Technology integration in public schools: generalising from Northeast Ohio to a global setting
by Lih-Ching Chen Wang
International Journal of Continuing Engineering Education and Life-Long Learning (IJCEELL), Vol. 18, No. 4, 2008

Abstract: Schools are conservative by nature, embodying as they do the essence of passing along the wisdom and skills of an earlier generation to those who must function in the future. Information technologies are the embodiment of rapid change, running through entire cycles of innovation in what seems the blink of an eye. When schools attempt to integrate technology into education, a major cultural clash ensues. The results are similar around the world, though the details vary. This paper attempts to provide a snapshot of that cultural clash as it currently exists within one region of the USA, discussing four different aspects of technology integration as it is taking place in the schools of Northeast Ohio: curriculum, pedagogy, administrative issues and professional development. In each case, the problems experienced by public schools are described, along with solutions which have been tried (whether successful or not). This paper concludes with a description of those dilemmas which remain unresolved, accompanied by a list of 'best practices' recommendations for educators working to integrate technology into the public schools of any country.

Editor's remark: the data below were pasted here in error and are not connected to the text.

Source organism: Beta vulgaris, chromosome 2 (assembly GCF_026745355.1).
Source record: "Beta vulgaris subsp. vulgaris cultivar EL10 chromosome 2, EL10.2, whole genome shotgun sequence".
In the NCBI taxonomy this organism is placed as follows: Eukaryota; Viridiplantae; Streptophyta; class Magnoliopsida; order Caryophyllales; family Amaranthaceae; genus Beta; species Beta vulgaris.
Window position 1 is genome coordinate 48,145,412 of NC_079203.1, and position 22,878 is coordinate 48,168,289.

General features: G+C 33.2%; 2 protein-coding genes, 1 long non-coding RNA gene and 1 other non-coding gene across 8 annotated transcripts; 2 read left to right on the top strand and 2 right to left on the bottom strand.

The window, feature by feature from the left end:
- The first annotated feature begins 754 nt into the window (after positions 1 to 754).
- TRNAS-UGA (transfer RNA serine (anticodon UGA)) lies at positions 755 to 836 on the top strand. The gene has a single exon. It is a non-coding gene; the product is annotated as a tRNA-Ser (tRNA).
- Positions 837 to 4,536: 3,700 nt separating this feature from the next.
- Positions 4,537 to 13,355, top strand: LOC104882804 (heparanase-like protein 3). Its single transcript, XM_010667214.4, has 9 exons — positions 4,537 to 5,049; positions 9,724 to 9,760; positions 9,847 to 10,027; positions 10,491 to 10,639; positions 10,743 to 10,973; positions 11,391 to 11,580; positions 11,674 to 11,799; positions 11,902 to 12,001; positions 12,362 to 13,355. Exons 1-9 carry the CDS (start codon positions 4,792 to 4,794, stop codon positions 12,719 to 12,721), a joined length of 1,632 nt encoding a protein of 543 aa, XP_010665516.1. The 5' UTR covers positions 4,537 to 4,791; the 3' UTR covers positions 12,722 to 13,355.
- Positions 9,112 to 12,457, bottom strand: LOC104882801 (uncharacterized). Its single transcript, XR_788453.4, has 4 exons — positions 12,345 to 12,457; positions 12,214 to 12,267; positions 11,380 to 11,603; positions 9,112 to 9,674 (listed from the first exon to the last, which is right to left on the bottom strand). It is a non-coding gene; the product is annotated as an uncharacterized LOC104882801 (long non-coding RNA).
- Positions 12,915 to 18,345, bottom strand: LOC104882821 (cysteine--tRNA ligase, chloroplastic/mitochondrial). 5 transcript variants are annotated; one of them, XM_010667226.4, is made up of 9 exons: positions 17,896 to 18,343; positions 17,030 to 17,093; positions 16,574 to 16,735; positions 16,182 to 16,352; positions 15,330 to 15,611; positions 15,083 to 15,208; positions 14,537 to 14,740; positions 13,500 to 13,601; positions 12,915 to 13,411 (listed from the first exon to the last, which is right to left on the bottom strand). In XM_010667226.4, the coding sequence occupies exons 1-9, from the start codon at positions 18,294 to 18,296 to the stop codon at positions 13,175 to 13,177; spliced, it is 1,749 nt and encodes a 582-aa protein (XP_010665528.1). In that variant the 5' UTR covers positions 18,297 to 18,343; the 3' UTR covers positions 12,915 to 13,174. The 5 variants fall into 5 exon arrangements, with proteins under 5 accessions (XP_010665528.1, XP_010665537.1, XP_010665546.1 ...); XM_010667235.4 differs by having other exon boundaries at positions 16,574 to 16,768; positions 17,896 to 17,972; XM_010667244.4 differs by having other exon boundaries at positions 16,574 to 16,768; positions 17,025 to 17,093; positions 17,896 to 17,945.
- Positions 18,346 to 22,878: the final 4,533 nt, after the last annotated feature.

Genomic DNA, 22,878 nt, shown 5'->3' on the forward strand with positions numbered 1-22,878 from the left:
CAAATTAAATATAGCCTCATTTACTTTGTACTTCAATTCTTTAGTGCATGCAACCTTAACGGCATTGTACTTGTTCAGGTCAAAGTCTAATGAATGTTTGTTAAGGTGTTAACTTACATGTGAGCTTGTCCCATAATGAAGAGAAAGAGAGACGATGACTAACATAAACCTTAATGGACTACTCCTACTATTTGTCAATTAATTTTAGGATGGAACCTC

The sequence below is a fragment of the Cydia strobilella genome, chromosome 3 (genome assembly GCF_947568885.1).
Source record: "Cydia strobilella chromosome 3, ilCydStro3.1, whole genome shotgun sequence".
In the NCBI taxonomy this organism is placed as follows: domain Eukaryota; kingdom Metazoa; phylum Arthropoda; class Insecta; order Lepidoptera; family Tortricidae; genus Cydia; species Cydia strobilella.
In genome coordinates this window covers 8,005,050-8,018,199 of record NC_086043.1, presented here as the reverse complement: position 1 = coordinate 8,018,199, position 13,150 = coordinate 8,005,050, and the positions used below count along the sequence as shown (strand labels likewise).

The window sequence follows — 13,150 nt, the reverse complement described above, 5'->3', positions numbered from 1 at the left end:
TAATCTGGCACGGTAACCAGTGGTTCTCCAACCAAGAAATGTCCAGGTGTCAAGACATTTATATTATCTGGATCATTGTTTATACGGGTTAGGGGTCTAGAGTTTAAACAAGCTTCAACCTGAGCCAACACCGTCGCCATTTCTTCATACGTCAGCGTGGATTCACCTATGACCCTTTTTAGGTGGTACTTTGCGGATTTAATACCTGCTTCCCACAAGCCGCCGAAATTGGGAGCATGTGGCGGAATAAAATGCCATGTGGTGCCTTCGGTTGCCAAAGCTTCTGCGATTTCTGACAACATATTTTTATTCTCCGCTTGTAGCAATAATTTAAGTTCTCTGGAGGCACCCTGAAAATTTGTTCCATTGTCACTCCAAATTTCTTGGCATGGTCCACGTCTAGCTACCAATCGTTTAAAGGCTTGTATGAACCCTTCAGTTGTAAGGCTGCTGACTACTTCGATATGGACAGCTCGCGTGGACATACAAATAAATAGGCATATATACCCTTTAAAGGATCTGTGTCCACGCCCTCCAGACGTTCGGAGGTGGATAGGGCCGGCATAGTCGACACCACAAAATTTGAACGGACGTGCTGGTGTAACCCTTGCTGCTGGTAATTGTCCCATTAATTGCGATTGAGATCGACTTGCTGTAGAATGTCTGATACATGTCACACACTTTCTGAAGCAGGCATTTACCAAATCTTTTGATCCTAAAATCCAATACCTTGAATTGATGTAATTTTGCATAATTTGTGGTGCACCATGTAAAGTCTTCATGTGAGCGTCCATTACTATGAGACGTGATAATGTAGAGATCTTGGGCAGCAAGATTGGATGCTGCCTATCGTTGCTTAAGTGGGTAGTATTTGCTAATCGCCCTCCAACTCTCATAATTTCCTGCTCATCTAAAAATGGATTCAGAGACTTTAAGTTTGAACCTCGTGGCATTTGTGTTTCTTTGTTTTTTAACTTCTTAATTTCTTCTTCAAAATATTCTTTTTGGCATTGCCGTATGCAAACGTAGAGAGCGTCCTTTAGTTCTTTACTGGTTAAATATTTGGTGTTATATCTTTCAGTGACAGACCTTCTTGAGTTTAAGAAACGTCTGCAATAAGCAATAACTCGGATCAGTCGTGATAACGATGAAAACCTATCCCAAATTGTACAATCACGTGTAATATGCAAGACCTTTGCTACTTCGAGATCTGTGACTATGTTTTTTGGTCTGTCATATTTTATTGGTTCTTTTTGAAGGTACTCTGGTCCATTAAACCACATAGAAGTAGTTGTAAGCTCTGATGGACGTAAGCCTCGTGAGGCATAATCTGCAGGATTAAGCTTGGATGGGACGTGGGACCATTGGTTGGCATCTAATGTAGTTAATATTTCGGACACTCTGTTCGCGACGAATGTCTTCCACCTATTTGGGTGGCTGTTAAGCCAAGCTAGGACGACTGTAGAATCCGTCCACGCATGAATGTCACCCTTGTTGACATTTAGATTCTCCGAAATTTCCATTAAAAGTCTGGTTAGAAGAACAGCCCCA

Online publication date: Fri, 18-Jul-2008

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